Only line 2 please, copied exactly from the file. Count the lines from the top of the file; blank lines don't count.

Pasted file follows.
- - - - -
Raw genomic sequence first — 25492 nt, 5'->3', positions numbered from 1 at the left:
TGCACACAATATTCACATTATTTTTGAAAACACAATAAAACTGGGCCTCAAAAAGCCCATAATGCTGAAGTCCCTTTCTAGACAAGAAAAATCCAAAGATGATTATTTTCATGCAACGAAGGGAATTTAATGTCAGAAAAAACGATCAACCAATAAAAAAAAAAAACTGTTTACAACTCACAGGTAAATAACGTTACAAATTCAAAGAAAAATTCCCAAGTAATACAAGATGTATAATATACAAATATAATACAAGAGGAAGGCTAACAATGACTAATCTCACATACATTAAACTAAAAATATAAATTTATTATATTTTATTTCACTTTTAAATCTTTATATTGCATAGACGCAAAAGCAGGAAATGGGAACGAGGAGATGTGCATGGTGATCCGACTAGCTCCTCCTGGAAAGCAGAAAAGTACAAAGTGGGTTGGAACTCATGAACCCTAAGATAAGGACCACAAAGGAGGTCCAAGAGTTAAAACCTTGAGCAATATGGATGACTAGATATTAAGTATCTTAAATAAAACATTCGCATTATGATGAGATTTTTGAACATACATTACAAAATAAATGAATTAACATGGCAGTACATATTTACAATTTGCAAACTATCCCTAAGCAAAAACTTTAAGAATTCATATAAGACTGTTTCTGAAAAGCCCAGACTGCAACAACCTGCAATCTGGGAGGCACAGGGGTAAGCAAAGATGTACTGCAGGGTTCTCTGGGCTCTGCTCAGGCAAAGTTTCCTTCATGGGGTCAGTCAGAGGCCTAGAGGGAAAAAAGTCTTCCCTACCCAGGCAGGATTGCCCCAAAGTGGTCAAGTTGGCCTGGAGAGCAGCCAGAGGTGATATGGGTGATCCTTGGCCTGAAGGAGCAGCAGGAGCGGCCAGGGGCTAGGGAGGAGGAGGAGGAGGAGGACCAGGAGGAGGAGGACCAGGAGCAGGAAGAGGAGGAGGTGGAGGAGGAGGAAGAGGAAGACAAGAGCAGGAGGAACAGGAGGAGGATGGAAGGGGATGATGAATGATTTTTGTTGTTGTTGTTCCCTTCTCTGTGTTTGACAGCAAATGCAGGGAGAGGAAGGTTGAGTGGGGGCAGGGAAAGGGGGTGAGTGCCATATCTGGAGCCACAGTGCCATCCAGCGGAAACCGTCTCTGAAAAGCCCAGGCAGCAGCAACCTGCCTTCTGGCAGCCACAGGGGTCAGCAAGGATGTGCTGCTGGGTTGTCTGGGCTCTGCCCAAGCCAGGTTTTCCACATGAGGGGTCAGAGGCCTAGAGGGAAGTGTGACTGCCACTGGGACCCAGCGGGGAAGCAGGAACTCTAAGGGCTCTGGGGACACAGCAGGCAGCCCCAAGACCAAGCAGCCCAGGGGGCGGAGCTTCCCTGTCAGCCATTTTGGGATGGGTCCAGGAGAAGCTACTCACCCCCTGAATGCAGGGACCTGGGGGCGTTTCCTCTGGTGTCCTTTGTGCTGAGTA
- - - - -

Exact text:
TGCACACAATATTCACATTATTTTTGAAAACACAATAAAACTGGGCCTCAAAAAGCCCATAATGCTGAAGTCCCTTTCTAGACAAGAAAAATCCAAAGATGATTATTTTCATGCAACGAAGGGAATTTAATGTCAGAAAAAACGATCAACCAATAAAAAAAAAAAACTGTTTACAACTCACAGGTAAATAACGTTACAAATTCAAAGAAAAATTCCCAAGTAATACAAGATGTATAATATACAAATATAATACAAGAGGAAGGCTAACAATGACTAATCTCACATACATTAAACTAAAAATATAAATTTATTATATTTTATTTCACTTTTAAATCTTTATATTGCATAGACGCAAAAGCAGGAAATGGGAACGAGGAGATGTGCATGGTGATCCGACTAGCTCCTCCTGGAAAGCAGAAAAGTACAAAGTGGGTTGGAACTCATGAACCCTAAGATAAGGACCACAAAGGAGGTCCAAGAGTTAAAACCTTGAGCAATATGGATGACTAGATATTAAGTATCTTAAATAAAACATTCGCATTATGATGAGATTTTTGAACATACATTACAAAATAAATGAATTAACATGGCAGTACATATTTACAATTTGCAAACTATCCCTAAGCAAAAACTTTAAGAATTCATATAAGACTGTTTCTGAAAAGCCCAGACTGCAACAACCTGCAATCTGGGAGGCACAGGGGTAAGCAAAGATGTACTGCAGGGTTCTCTGGGCTCTGCTCAGGCAAAGTTTCCTTCATGGGGTCAGTCAGAGGCCTAGAGGGAAAAAAGTCTTCCCTACCCAGGCAGGATTGCCCCAAAGTGGTCAAGTTGGCCTGGAGAGCAGCCAGAGGTGATATGGGTGATCCTTGGCCTGAAGGAGCAGCAGGAGCGGCCAGGGGCTAGGGAGGAGGAGGAGGAGGAGGACCAGGAGGAGGAGGACCAGGAGCAGGAAGAGGAGGAGGTGGAGGAGGAGGAAGAGGAAGACAAGAGCAGGAGGAACAGGAGGAGGATGGAAGGGGATGATGAATGATTTTTGTTGTTGTTGTTCCCTTCTCTGTGTTTGACAGCAAATGCAGGGAGAGGAAGGTTGAGTGGGGGCAGGGAAAGGGGGTGAGTGCCATATCTGGAGCCACAGTGCCATCCAGCGGAAACCGTCTCTGAAAAGCCCAGGCAGCAGCAACCTGCCTTCTGGCAGCCACAGGGGTCAGCAAGGATGTGCTGCTGGGTTGTCTGGGCTCTGCCCAAGCCAGGTTTTCCACATGAGGGGTCAGAGGCCTAGAGGGAAGTGTGACTGCCACTGGGACCCAGCGGGGAAGCAGGAACTCTAAGGGCTCTGGGGACACAGCAGGCAGCCCCAAGACCAAGCAGCCCAGGGGGCGGAGCTTCCCTGTCAGCCATTTTGGGATGGGTCCAGGAGAAGCTACTCACCCCCTGAATGCAGGGACCTGGGGGCGTTTCCTCTGGTGTCCTTTGTGCTGAGTA